How to save an Island

  • Climate Action

On the border of North Otago and South Canterbury, the town of Kurow is tiny by most people's standards. Hugging the southern bank of the mighty Waitaki River, it is home to just over 300 people, many of whom trace their roots back to settlers and the original farming families in the region.

But Kurow punches well above its size with big and bold ideas. It was the birthplace of New Zealand's first social security system, set up amid the Great Depression to support workers at the Waitaki hydroelectric scheme.

Kurow is also home to one of the longest-running community-led island restoration projects in the country. Approaching from the north, Kurow Island emerges among the clear, braided waters of the river, with bridges on either side linking it to the mainland. It is an impressive gateway to the town with wetlands, walking tracks and a well maintained scenic reserve for recreation and events.

But it wasn't always so picturesque. Twenty years ago, the island was a neglected and pest ridden wasteland of overgrown gorse and scrub, and illegal dumping of wrecked cars, industrial and chemical waste and household rubbish had created an eyesore right in the middle of the Waitaki River.

The fortunes of Kurow Island have ebbed and flowed with patterns of human settlement in the area. A photo in Kurow Museum from the late 1800's shows picnics taking place on the island, showing it was prized for its recreational value by early settlers to the area.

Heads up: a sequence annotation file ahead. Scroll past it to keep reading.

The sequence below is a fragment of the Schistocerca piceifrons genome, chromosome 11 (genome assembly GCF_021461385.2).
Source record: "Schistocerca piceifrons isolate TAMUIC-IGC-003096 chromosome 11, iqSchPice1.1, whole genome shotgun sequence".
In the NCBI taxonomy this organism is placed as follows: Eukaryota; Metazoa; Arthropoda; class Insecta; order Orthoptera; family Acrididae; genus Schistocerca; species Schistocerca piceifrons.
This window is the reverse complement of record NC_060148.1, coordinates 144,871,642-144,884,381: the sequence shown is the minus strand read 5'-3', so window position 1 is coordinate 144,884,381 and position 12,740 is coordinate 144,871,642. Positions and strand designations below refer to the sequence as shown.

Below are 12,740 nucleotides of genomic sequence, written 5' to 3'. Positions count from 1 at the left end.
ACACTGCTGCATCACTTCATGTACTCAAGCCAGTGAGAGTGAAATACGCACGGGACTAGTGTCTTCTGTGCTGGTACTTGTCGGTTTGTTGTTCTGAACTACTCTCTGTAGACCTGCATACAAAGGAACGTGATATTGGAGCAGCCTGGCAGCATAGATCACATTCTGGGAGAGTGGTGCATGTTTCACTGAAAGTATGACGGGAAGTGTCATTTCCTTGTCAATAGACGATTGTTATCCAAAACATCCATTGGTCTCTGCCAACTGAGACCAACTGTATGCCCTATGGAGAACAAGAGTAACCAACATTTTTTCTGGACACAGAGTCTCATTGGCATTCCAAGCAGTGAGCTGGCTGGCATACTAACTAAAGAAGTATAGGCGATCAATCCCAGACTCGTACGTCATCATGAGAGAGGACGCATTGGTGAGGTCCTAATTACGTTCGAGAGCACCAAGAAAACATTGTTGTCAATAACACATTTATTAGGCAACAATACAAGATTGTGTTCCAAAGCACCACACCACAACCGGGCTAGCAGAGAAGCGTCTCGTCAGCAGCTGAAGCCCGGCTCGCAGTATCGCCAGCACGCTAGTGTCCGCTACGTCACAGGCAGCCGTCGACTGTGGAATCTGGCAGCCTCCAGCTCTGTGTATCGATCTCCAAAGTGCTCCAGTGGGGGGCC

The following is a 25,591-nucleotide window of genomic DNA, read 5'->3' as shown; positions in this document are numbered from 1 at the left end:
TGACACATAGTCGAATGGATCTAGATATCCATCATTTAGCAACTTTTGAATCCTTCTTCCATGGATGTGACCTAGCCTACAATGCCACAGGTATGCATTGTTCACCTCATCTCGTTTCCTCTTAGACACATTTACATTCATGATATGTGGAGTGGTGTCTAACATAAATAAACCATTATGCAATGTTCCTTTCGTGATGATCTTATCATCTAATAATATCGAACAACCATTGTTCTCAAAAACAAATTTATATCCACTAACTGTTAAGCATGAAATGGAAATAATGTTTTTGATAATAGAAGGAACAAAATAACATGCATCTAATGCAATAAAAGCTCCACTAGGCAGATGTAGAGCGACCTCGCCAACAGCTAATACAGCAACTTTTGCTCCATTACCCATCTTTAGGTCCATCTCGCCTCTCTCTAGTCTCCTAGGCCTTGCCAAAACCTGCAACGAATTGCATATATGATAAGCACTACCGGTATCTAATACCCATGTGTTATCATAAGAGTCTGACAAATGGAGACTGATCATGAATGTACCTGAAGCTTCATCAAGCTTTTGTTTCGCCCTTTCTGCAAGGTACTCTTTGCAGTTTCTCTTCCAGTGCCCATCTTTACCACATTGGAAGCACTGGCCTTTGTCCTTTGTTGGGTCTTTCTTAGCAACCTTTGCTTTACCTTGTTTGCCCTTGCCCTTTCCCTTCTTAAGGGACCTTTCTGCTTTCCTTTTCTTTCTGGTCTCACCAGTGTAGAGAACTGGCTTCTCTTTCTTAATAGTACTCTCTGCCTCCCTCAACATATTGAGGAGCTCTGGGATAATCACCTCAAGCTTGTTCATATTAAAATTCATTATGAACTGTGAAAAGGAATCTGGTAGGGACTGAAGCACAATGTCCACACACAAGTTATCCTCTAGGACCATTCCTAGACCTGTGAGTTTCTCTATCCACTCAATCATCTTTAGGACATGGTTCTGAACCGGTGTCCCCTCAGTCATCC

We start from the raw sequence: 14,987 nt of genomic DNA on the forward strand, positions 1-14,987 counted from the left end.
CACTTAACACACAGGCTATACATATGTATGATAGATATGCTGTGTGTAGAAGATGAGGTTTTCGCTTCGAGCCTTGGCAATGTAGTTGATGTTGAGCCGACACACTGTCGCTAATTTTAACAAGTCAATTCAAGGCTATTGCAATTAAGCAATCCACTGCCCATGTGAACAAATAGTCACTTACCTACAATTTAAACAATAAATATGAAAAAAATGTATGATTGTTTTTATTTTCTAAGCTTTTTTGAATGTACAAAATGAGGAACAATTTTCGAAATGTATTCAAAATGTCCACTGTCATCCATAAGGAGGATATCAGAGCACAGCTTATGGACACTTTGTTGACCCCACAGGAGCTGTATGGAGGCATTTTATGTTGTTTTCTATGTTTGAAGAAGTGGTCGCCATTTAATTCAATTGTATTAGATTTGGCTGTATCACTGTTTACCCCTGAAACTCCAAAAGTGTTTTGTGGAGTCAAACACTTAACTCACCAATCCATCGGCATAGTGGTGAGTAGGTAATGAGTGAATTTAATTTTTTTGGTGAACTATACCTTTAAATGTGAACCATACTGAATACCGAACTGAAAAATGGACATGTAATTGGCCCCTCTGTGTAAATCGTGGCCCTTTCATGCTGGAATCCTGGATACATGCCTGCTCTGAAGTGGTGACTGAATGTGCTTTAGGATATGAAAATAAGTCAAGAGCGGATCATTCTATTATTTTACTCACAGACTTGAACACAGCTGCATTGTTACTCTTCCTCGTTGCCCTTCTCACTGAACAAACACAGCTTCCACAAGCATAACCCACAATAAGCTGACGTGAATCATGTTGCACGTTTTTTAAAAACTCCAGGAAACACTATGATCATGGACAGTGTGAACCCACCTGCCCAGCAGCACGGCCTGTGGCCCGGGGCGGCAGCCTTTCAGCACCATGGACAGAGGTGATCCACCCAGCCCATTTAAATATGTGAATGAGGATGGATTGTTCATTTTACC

In the early 1900's however, a decision was made to establish a district landfill on Kurow Island. This marked the beginning of decades of major environmental degradation that saw the loss of the island both as a place of pride for locals and as a site supporting rich land and marine biodiversity.

The turning point

The turning point for Kurow Island came in the early 2000's. Meridian Energy, which generates hydroelectric power from the Waitaki, had announced new plans to divert water from the river which included restoration of the island as a recreational reserve. The plans for diverting water into another hydro generation scheme were abandoned, but the idea of restoring the island had sparked the imagination of locals and Meridian Energy staffers alike.

Kurow local Sandy Cameron was at the frontline of the idea to reverse nearly a century of environmental damage on Kurow Island, but she knew the scale of the challenge was immense. Cameron says large amounts of chemical waste and other contaminants had inevitably leached into the water table and spread throughout the wider river system.

"We had a toxic dump right in the middle of the braided river and we just thought that was appalling."

The dump had also created a serious fire risk for the town, with sirens sounding nearly every other day. Cameron says Meridian Energy's consultants and staff brought the resources and expertise they needed to get such a significant project off the ground.

"It all started from there. We really couldn't have done it without their enthusiasm, it simply wouldn't have happened if we hadn't had that knowledge and support."

Vision meets reality

Cameron and her group soon realised they were facing a lot more than a physical cleanup operation on Kurow Island. With District Council boundaries running straight up the middle and multiple government agencies responsible for aspects of the island, navigating layers of public bureaucracy added a huge amount of time and work.